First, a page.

DemDaily: Composition of the New Congress
January 30, 2022
The 118th Congress is setting records for diversity, with 25% of voting members identifying with a race or ethnicity other than non-Hispanic White.
According to the Pew Research Center, 133 of 534 Senators and House members identify as Black, Hispanic, Asian, American Indian or Alaska Native.
Not surprisingly, the vast majority (80%) of racial and ethnic minority members in the new Congress are Democrats, while 20% are Republicans.
|Some racial and ethnic representation in the House is now on par with its share of the total US population, while others continue to lag behind. 13% of House members are Black, almost equal to the total share of Black Americans. Hispanic representation is just 10%, compared with 19% of the population. Asian or Pacific Islanders account for 3% of members, compared to 6% of the population, and Native American and Alaska Native representation is in line with its 1% of the overall population.|
Total: 149 (106D/1Ind/42R)
Senate: 25 (15D/1Ind/9R)
House: 124 (91D/33R)
While progress has been made, Congress' lack of gender parity is still far from representative. Women make up about half of the workforce in the US and more than half of the US population, but they comprise only 28% of Congress.
Although women’s overall share of seats grew by just two, the 118th Congress boasts a record number of women of color at fifty-eight.
Senate women include 15 Democrats, one Independent who caucuses with the Democrats, and nine Republicans, accounting for 25% of members.
In four states - Minnesota, Nevada, New Hampshire and Washington - both senators are women and all are Democrats.
124 women serve in the US House, holding 28.5% of the seats. Those include 91 Democrats and 33 Republicans.
Total: 60 (55D/5R)
Senate: 3 (2D/1R)
House: 57 (52D/5R)
The 118th welcomes 11 new freshman Black members, including Democrats Summer Lee (PA), Emilia Sykes (OH), Sydney Kamlager-Dove (CA), Jonathan Jackson (IL), Glenn Ivey (MD), Don Davis (NC), Valerie Foushee (NC), Jasmine Crockett (TX), and Maxwell Frost (FL).
The addition of two more GOP members makes the 118th Congress the first to host five Black Republicans (four in the House and one in the Senate) since the Reconstruction era.
|There are an additional six non-voting members from Washington, DC and the US Territories, including four Democrats and two Republicans. Of those, two are Black, two are Hispanic, and two are Asian/Pacific Islander.|
Total: 54 (38D/16R)
Senate: 6 (4D/2R)
House: 48 (34D/14R)
In 2022, Senator Alex Padilla became the sixth Hispanic member of the current US Senate, and the first elected from California.
14 new Hispanic members were elected to the freshman class of 2022, including nine Democrats: Yadira Caraveo (CO), Greg Casar (TX), Maxwell Frost (FL), Robert Garcia (CA), Marie Gluesenkamp Pérez (WA), Rob Menendez (NJ), Delia Ramirez (Il), Andrea Salinas (OR), and Gabe Vasquez (NM).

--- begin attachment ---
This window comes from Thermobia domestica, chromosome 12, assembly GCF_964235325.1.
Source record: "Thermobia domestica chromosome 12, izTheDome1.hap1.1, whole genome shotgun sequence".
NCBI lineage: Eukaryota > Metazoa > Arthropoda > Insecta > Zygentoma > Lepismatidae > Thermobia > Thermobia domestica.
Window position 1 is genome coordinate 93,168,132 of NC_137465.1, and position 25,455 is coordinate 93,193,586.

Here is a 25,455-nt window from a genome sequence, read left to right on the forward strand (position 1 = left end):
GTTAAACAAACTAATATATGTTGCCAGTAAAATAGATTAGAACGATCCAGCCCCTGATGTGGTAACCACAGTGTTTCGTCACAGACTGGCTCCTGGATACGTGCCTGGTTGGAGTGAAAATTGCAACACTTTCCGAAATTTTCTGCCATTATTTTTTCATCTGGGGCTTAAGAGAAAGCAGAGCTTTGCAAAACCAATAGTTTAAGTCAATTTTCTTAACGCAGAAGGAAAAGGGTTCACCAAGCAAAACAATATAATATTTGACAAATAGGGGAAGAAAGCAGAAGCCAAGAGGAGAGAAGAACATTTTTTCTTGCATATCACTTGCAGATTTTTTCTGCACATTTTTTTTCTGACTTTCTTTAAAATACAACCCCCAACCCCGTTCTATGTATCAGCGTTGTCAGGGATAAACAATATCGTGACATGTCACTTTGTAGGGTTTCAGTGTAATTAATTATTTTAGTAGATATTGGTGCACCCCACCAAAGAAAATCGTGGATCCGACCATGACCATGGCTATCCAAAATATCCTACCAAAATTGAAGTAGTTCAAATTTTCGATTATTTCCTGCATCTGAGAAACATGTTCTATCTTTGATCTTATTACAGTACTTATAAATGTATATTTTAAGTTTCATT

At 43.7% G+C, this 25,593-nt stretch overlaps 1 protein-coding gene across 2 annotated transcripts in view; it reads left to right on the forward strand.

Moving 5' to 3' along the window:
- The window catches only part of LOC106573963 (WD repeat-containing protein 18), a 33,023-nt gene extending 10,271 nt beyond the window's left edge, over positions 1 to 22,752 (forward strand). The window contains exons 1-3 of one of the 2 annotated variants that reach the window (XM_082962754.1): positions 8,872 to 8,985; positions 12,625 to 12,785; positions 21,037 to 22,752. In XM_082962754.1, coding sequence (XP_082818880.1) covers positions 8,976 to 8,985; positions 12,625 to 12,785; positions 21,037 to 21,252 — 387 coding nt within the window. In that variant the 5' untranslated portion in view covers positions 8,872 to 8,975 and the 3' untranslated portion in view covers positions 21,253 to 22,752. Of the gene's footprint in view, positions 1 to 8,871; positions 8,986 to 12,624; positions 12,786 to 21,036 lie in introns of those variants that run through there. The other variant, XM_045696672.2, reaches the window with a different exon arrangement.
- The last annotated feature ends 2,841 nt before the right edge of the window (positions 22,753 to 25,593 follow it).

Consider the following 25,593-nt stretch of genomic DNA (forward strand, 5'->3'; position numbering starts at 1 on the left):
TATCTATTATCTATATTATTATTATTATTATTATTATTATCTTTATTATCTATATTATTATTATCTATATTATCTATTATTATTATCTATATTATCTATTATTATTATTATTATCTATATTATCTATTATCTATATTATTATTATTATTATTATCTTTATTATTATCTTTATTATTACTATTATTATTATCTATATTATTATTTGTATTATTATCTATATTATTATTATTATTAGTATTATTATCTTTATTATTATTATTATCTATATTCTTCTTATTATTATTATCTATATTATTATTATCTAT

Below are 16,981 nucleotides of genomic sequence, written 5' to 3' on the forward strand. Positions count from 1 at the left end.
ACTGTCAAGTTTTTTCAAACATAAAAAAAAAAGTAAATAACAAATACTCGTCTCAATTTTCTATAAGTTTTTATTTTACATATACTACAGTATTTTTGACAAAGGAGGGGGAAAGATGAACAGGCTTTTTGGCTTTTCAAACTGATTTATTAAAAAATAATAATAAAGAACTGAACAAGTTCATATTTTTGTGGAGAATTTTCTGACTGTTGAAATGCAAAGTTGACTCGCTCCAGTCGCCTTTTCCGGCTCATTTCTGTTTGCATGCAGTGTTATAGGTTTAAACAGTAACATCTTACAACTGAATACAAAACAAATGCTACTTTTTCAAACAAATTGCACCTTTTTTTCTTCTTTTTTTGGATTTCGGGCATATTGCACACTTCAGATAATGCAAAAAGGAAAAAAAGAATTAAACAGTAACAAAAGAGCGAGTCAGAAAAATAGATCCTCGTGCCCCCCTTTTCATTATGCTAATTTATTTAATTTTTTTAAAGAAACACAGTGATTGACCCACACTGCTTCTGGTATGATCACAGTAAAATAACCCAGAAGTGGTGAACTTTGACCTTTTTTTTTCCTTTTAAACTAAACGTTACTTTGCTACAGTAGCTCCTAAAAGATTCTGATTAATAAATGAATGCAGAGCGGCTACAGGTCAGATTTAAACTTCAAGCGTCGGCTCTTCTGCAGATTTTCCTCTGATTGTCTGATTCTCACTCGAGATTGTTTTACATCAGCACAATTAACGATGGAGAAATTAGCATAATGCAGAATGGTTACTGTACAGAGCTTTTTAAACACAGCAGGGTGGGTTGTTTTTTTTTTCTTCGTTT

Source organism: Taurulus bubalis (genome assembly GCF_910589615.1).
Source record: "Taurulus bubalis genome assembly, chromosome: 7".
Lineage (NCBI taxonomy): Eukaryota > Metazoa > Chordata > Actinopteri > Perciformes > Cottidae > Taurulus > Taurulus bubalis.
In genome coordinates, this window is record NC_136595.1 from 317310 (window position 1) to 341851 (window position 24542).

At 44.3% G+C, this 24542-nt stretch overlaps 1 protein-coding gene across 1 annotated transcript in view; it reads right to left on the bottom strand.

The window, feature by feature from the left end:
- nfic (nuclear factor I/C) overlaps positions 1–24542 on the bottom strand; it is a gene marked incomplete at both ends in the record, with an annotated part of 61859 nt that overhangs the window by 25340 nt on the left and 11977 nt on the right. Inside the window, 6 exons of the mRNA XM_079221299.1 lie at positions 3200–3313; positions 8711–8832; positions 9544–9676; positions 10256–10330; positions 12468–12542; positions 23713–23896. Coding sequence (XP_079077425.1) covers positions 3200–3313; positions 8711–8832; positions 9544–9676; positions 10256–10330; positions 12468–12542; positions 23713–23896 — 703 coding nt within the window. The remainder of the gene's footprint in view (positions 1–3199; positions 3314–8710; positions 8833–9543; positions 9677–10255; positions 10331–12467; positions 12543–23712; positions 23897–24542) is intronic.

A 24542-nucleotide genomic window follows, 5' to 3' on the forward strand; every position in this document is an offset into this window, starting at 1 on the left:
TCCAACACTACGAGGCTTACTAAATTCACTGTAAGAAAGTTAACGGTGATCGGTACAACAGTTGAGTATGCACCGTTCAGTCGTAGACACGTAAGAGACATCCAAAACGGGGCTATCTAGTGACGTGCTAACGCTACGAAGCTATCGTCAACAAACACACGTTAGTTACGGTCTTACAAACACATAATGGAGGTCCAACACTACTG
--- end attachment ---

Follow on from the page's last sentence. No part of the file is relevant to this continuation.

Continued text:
Total: 18 (16D/2R)
Senate: 2 (2D/0R)
House: 16 (14D/2R)
Senate: The Senate has two Asian American women, Tammy Duckworth (D) of Illinois and Mazie Hirono (D) of Hawaii.
Just two new AAPI members joined the House in 2022: Jill Tokuda (D-HI) and Shri Thanedar (D-MI). They join 14 Democratic and 2 Republican AAPI members in the House.
Native American and Indigenous
Total: 5 (2D/3R)
Senate: 1 (0D/1R)
House: 4 (2D/2R)
Newly elected Senator Markwayne Mullin (R-OK) is the first native American US Senator in two decades.
Democrat Mary Peltola, a Yup'ik, was reelected to Alaska's at-large congressional seat in 2022. She is one of two indigenous women in Congress, along with Native American Congresswoman Sharice Davids (D-KS). The only other two indigenous House members are Tom Cole (R-OK) and Josh Brecheen (R-OK).
|There are 13 open LGBTQ members in Congress, the most in history. In the Senate, Tammy Baldwin (D-WI) of Wisconsin became the first openly LGBTQ person to serve in the chamber when she was elected in 2012, and Kyrsten Sinema (I-AZ) is the first openly bisexual person to serve in either chamber. All House members are Democrats, with the exception of Republican freshman George Santos (NY).|
The 118th Congress is one of the oldest Congresses on record. The average age in the Senate is 64 years, while House members are an average age of 58. Dianne Feinstein (D-CA), who will turn ninety in June, is the oldest senator, and Jon Ossoff (D-GA), 35, the youngest.
Congresswoman Grace Napolitano (D-CA), at 86, is the most senior by age in the House, and Congress welcomed its first Gen Z member in January, Maxwell Frost (D-FL), 25, as its youngest.
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Sources: US House, US Senate, Pew, Council on Foreign Relations, MSNBC, Congressional Research Service, The Hill